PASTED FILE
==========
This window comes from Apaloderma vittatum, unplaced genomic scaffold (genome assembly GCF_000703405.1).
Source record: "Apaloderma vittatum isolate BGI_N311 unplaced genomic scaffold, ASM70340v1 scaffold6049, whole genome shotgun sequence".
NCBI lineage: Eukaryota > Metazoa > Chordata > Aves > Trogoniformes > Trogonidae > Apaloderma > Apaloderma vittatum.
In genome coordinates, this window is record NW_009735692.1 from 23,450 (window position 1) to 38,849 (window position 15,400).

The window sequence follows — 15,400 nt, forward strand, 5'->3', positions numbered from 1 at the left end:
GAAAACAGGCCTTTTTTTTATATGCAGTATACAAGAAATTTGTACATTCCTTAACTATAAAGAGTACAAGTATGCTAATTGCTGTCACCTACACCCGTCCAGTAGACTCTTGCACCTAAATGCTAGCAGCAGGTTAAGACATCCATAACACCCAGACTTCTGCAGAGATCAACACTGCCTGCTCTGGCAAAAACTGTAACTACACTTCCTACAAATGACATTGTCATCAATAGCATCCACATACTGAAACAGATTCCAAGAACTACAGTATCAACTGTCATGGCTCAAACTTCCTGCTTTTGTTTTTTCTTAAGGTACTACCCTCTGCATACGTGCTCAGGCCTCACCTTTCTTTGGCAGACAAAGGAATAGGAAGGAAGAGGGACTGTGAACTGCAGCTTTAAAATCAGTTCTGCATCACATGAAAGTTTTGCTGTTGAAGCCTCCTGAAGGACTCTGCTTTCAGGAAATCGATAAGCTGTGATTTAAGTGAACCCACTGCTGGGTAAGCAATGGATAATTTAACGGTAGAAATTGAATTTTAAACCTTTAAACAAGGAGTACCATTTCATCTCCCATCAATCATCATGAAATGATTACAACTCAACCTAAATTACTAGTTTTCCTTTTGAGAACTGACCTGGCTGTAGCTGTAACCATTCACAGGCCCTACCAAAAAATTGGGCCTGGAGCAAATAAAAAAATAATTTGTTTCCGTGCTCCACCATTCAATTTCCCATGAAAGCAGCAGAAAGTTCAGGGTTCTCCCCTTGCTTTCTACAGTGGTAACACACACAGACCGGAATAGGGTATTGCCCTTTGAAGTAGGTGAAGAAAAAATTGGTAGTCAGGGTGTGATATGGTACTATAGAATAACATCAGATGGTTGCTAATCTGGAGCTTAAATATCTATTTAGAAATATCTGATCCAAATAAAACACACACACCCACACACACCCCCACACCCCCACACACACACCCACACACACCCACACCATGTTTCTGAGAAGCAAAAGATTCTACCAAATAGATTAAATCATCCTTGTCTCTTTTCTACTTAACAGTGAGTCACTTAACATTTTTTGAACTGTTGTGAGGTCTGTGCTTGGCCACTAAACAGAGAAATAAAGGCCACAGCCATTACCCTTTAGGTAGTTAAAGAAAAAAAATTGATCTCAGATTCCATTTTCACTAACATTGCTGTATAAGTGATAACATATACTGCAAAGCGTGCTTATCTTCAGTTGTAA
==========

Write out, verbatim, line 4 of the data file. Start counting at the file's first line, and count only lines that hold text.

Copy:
In genome coordinates, this window is record NW_009735692.1 from 23,450 (window position 1) to 38,849 (window position 15,400).